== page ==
The Massachusetts Supreme Judicial Court will hear oral arguments on Thursday in the case of Commonwealth v. Carter. Defendant Michelle Carter allegedly encouraged her friend to commit suicide, which he followed through with. Carter was only 17 at the time and therefore tried as a juvenile. The Court will hear arguments over whether a juvenile allegedly encouraging another person to commit suicide constitutes the “infliction or threat of serious bodily harm” for purposes of indicting her as a youthful offender.
Carter’s friend Conrad Roy committed suicide by inhaling carbon monoxide generated by his truck. While investigating Roy’s death, police uncovered text messages, phone calls, and emails between Carter and Roy. The messages focused on specific plans, direction, and encouragement for Roy to commit suicide. Phone records also revealed that Roy and Carter spoke by phone to each other during the time it is believed Roy sat in his truck inhaling the carbon monoxide fumes. Carter allegedly told Roy to “get back in his truck” when he exited because he was “scared that it was working.” Based on these correspondences, the Commonwealth sought to indict Carter as a youthful offender on the charge of involuntary manslaughter.
The Massachusetts legislature has not criminalized words that encourage suicide. No Massachusetts case or statute has recognized a duty to act in circumstances where a victim creates his own peril. The only way for Carter to be charged under involuntary manslaughter is for the state to show that Carter’s messages to Roy constitute the “wanton and reckless conduct” that caused the victim’s death. Carter’s argues that her statements and text messages to Roy did not constitute the “infliction or threat of serious bodily harm” for the purposes of indicting her as a youthful offender. Carter argues that she committed no affirmative act resulting in Roy’s death, nor did she have any duty to protect him from self-harm.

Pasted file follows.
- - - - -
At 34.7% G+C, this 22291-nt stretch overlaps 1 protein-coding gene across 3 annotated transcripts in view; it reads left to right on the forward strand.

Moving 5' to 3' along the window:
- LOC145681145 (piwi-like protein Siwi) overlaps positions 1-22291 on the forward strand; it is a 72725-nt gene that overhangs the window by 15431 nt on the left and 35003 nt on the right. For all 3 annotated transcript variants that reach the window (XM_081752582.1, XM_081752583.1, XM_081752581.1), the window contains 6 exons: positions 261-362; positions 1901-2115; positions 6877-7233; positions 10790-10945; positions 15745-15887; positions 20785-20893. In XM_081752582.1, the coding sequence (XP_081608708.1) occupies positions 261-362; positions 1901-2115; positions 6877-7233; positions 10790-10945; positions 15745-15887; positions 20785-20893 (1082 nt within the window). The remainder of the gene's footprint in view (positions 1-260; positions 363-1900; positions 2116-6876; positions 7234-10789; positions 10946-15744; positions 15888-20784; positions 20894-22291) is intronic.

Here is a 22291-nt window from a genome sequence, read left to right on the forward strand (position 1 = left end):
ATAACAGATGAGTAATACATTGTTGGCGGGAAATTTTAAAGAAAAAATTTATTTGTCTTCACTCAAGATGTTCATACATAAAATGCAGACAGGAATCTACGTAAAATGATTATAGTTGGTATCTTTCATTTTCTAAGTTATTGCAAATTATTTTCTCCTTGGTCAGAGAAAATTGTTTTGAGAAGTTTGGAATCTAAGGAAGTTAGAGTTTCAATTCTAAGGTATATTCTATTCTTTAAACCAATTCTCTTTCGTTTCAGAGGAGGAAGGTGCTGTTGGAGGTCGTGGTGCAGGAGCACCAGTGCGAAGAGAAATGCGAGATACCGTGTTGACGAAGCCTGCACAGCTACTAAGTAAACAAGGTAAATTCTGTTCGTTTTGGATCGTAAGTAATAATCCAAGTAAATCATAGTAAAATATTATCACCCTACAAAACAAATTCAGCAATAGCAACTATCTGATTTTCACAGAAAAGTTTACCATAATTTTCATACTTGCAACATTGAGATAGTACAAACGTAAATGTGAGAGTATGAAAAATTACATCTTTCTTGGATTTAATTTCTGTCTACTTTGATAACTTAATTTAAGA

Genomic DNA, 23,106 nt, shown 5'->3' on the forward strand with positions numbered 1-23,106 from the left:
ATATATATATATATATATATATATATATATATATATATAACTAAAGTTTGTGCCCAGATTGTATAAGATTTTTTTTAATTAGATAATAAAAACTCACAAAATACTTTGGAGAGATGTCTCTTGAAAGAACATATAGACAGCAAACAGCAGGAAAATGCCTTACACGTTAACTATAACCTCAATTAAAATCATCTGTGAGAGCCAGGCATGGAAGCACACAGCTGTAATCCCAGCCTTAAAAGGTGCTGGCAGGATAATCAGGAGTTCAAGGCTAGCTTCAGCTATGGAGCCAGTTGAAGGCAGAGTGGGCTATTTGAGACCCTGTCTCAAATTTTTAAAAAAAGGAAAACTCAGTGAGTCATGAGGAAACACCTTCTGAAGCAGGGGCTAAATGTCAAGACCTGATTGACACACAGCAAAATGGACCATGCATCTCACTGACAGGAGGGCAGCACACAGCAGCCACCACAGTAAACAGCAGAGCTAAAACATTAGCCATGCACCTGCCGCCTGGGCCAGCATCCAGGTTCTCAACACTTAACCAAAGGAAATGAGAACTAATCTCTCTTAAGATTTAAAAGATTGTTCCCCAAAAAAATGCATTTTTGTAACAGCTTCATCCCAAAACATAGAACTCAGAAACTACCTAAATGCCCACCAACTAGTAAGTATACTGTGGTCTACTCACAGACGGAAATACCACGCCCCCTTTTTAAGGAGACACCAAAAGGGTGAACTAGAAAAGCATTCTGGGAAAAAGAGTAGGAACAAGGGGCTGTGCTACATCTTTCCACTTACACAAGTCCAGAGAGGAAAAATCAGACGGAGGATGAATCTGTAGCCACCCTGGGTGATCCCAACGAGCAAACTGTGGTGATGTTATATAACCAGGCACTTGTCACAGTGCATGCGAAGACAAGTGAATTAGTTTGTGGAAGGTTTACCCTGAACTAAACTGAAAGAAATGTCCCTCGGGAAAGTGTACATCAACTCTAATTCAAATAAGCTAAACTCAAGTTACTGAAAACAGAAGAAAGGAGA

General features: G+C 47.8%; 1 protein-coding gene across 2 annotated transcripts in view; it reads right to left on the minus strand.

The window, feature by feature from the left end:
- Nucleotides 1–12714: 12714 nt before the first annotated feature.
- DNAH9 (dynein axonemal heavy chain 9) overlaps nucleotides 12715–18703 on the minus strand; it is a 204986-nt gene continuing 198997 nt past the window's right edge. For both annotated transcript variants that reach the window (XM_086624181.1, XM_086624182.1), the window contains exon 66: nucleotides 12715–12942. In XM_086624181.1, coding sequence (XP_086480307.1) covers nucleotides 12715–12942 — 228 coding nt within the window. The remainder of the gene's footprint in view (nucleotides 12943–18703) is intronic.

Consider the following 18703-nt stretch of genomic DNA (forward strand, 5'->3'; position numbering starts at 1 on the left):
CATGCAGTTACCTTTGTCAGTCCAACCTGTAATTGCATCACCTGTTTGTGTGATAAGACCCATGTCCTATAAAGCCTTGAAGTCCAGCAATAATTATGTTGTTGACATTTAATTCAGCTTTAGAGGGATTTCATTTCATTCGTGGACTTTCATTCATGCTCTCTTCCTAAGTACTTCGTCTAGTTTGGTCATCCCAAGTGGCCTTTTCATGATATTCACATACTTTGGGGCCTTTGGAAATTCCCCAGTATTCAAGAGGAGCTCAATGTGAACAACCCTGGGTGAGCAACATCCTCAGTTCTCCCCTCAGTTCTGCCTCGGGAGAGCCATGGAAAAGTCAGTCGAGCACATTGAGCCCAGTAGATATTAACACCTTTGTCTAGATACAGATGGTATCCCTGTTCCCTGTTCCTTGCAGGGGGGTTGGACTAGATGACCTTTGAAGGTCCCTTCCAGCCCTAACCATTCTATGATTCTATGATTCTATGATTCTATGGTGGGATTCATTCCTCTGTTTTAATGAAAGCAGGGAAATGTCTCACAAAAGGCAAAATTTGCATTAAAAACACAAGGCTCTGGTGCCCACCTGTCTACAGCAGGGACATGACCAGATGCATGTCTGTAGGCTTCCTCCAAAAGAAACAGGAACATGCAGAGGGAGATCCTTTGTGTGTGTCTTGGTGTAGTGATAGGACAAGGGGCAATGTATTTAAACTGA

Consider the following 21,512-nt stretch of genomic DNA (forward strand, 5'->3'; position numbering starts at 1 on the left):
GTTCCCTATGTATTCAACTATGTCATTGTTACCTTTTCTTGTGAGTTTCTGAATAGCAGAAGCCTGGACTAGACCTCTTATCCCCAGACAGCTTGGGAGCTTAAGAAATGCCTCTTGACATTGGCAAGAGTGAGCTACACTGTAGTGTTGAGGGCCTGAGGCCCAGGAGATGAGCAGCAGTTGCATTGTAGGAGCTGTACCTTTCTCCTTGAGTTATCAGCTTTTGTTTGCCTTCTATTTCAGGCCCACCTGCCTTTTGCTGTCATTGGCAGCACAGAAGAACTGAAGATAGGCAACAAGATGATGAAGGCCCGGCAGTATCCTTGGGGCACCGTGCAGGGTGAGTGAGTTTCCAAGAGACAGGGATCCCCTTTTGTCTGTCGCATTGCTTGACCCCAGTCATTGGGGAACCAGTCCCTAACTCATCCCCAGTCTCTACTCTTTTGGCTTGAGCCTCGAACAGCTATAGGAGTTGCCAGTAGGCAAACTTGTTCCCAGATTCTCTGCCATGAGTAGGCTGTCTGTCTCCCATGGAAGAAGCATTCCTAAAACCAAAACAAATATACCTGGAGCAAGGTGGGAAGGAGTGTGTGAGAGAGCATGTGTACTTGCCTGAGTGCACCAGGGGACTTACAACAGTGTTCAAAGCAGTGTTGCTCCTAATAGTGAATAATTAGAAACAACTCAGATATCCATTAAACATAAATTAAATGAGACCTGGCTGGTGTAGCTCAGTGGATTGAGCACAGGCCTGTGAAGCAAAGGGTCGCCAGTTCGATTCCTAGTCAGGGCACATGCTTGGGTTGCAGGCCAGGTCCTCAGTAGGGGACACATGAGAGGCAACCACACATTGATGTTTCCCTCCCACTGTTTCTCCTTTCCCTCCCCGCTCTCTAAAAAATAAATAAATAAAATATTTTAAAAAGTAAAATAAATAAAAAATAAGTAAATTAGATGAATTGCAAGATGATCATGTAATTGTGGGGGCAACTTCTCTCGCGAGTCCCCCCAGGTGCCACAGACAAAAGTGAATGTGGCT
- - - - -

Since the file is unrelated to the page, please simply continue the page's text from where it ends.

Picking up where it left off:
The Commonwealth argues that Carter actually inflicted serious bodily harm upon Roy through her encouragement. The Commonwealth contends that a party need not engage in any physical acts to inflict serious bodily harm. The Commonwealth relies on precedent cases to contend the proposition that someone can be charged with manslaughter by encouraging another person to commit suicide, and that a physical act is not required in order to inflict serious bodily harm.
This is an unfortunate case where one juvenile is dead, and another will possibly be held partially responsible for that death. This case will set a precedent when the Court gives a clear answer of whether the encouragement of suicide can lead to a conviction of manslaughter. This was a tragic case that will create new law, but I would expect the court to decide with the defendant and hold that it is up to the legislature to clearly criminalize this type of conduct.
Read about other newsworthy criminal trials here.
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